Australian Physiotherapy Association (Position Statement)
A baby walker consists of a wheeled base supporting a rigid frame that holds a fabric seat with leg openings and usually a plastic tray. The device is designed to support a perambulatory infant, with feet on the floor, and to allow mobility while the infant is learning to walk. Some walkers are equipped with bouncing mechanisms, activity toys, or locking devices that keep them from moving, and some fold flat for storage.
The use of baby walkers has been controversial for many years. Parents, carers, health professionals and child safety workers have debated the practice of placing an infant who is not yet independently walking in a walker. Well meaning parents and carers may think that a walker will assist the child’s development, or may use a walker as a means of occupying the infant instead of allowing him/her to spend time on the floor.
This may result in infants spending prolonged periods of time in a walker, to the detriment of floor play time. Concerns regarding the use of baby walkers include:
- Injury risks associated with Baby Walkers
- The lack of evidence to support using a baby walker to assist the physical development of a child.
1. Injury risks associated with Baby Walkers
Baby walkers are dangerous as they allow a baby to move more quickly around the house. This increases the chance of children reaching hazards before a parent/carer realizes. Research indicates that an infant placed in a baby walker is at risk of injury due to:
- Falling whilst in the walker.
- Moving into a dangerous place e.g. stairs, open fireplaces.
- Accessing dangerous objects / products (e.g. chemicals, kettles, and saucepans) as the child’s reach is extended.
2. The lack of evidence to support using a baby walker to assist the physical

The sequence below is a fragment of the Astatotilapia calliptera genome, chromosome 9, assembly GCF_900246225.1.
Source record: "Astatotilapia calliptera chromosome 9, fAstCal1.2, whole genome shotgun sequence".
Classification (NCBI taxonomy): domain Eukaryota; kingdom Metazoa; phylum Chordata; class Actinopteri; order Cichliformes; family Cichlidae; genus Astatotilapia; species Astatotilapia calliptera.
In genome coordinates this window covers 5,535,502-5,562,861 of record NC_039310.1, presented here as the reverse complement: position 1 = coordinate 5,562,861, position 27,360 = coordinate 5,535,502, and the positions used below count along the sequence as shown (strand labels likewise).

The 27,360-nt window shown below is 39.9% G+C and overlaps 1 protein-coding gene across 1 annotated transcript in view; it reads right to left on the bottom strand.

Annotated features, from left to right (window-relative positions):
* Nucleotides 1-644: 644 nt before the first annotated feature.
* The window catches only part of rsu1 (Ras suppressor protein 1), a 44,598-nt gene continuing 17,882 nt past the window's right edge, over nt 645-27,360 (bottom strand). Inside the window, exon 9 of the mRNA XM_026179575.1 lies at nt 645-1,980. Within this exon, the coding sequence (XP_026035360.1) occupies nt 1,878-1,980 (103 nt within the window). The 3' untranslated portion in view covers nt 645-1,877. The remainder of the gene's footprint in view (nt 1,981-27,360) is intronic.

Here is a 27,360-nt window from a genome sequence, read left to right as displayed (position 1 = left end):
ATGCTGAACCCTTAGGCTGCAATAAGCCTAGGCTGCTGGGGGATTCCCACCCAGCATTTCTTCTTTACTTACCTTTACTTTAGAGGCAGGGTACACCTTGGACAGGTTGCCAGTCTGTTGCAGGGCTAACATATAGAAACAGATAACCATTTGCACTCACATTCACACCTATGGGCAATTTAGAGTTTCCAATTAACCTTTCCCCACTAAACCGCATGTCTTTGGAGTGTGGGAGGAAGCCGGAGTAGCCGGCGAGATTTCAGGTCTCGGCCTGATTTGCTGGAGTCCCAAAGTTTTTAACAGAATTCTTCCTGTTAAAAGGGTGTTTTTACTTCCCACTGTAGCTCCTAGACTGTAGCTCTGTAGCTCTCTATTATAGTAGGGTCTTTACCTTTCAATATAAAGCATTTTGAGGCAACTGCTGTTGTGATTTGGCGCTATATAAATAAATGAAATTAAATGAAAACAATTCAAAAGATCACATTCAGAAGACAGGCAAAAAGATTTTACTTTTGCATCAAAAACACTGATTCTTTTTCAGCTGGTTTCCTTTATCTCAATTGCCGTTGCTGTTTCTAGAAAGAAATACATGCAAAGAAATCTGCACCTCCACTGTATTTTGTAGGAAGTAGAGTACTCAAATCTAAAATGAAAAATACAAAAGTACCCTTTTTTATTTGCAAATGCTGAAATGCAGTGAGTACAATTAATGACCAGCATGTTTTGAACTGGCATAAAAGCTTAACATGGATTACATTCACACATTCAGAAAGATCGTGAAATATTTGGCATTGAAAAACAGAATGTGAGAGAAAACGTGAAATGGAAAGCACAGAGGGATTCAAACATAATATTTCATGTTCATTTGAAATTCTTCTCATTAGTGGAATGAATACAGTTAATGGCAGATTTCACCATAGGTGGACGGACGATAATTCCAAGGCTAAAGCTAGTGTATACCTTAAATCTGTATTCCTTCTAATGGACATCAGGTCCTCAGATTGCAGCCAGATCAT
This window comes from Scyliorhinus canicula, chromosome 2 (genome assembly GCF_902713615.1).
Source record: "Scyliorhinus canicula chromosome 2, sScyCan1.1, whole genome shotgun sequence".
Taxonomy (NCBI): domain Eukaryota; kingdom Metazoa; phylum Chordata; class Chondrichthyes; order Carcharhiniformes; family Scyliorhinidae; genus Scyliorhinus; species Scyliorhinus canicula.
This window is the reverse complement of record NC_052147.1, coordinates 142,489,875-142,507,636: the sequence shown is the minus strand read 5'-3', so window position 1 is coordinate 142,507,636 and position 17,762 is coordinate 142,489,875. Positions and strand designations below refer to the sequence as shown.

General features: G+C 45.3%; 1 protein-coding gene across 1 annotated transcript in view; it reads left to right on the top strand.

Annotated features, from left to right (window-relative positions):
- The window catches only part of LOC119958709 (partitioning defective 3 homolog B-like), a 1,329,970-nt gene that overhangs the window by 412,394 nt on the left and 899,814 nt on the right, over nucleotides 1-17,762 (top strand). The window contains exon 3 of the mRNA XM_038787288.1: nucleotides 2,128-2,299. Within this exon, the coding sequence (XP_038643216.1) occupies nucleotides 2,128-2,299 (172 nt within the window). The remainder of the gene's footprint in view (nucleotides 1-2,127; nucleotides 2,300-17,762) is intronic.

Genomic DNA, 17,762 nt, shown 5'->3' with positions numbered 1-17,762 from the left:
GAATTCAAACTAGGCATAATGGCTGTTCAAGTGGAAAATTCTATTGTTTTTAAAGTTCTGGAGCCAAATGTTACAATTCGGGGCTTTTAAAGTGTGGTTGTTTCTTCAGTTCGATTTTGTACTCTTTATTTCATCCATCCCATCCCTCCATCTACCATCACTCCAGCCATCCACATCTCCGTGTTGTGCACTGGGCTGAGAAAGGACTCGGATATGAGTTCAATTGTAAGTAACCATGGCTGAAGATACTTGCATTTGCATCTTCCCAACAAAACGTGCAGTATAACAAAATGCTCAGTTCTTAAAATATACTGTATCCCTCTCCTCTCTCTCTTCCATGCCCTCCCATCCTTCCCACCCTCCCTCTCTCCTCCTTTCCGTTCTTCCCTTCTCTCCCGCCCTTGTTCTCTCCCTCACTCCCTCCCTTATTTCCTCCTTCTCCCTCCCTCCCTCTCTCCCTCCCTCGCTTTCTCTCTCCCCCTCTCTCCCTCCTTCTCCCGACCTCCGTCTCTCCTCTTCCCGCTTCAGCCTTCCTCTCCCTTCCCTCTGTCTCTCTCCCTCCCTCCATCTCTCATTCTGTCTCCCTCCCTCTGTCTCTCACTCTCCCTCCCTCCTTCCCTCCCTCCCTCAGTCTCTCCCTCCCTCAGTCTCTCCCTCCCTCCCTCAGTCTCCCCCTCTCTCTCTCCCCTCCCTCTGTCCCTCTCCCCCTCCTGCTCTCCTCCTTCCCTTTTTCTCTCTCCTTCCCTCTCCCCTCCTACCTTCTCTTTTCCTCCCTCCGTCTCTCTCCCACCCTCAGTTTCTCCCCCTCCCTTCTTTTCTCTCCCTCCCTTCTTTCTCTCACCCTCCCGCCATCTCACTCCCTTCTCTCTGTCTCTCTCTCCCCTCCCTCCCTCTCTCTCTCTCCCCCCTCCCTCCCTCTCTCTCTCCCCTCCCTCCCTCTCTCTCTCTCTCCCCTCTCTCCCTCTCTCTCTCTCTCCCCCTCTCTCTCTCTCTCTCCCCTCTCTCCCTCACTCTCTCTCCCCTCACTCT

development of a child.
There is evidence that the use of baby walkers may impact adversely on the developmental activities necessary for an infant to achieve independent walking.
This includes time spent on the floor to practise rolling, crawling, sitting and pulling up to stand which are important pre walking skills and should be encouraged. Use of baby walkers may result in:
- A decreased variety of movement experiences.
- A restriction of repetitive “practice” movements which are seen in pre-walking infants.
- The use of inappropriate movement and balance strategies.
- Reduced time in the crawling position that allows weight bearing through the pelvis and shoulder girdle simultaneously.
The APA Position:
The position of the Australian Physiotherapy Association is that:
- The use of baby walkers should be discouraged due to evidence that there is considerable risk of injury and because they may impede normal balanced muscle development.
- If a parent insists on using a baby walker, it is vital that they choose a walker that complies with the mandatory Australian baby walker consumer product safety standard.
- Stationary activity centers should be promoted as a safer alternative to mobile walkers.
- If a child needs to be playing freely whilst the parent/carer is attending to household duties in the vicinity then a high quality playpen which allows freedom to move, should be used to safely enclose the child.
- Babies should spend time on the floor rolling, crawling, creeping, sitting and pulling up to stand to ensure optimal development. If there are concerns regarding a child’s development then that child should be assessed by a paediatric physiotherapist who can provide strategies to optimise physical development.